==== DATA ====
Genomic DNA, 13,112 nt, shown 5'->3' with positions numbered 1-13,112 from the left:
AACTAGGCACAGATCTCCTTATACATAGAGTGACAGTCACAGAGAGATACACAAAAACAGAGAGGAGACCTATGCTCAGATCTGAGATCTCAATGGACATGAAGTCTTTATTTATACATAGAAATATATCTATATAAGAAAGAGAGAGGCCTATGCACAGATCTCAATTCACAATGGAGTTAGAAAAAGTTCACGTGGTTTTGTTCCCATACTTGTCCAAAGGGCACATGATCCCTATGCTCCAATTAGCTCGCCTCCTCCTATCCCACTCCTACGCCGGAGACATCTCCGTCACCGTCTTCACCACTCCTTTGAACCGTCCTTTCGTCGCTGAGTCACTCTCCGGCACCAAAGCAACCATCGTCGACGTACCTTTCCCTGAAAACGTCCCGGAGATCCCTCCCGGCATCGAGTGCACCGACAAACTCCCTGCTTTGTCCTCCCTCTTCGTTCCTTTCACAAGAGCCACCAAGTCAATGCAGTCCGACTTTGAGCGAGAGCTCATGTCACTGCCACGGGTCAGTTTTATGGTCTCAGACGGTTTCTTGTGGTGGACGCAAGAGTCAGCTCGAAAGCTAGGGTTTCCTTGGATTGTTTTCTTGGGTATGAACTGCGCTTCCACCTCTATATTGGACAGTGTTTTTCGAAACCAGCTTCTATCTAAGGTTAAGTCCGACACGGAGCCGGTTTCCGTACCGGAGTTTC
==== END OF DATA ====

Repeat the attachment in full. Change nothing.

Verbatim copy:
Genomic DNA, 13,112 nt, shown 5'->3' with positions numbered 1-13,112 from the left:
AACTAGGCACAGATCTCCTTATACATAGAGTGACAGTCACAGAGAGATACACAAAAACAGAGAGGAGACCTATGCTCAGATCTGAGATCTCAATGGACATGAAGTCTTTATTTATACATAGAAATATATCTATATAAGAAAGAGAGAGGCCTATGCACAGATCTCAATTCACAATGGAGTTAGAAAAAGTTCACGTGGTTTTGTTCCCATACTTGTCCAAAGGGCACATGATCCCTATGCTCCAATTAGCTCGCCTCCTCCTATCCCACTCCTACGCCGGAGACATCTCCGTCACCGTCTTCACCACTCCTTTGAACCGTCCTTTCGTCGCTGAGTCACTCTCCGGCACCAAAGCAACCATCGTCGACGTACCTTTCCCTGAAAACGTCCCGGAGATCCCTCCCGGCATCGAGTGCACCGACAAACTCCCTGCTTTGTCCTCCCTCTTCGTTCCTTTCACAAGAGCCACCAAGTCAATGCAGTCCGACTTTGAGCGAGAGCTCATGTCACTGCCACGGGTCAGTTTTATGGTCTCAGACGGTTTCTTGTGGTGGACGCAAGAGTCAGCTCGAAAGCTAGGGTTTCCTTGGATTGTTTTCTTGGGTATGAACTGCGCTTCCACCTCTATATTGGACAGTGTTTTTCGAAACCAGCTTCTATCTAAGGTTAAGTCCGACACGGAGCCGGTTTCCGTACCGGAGTTTC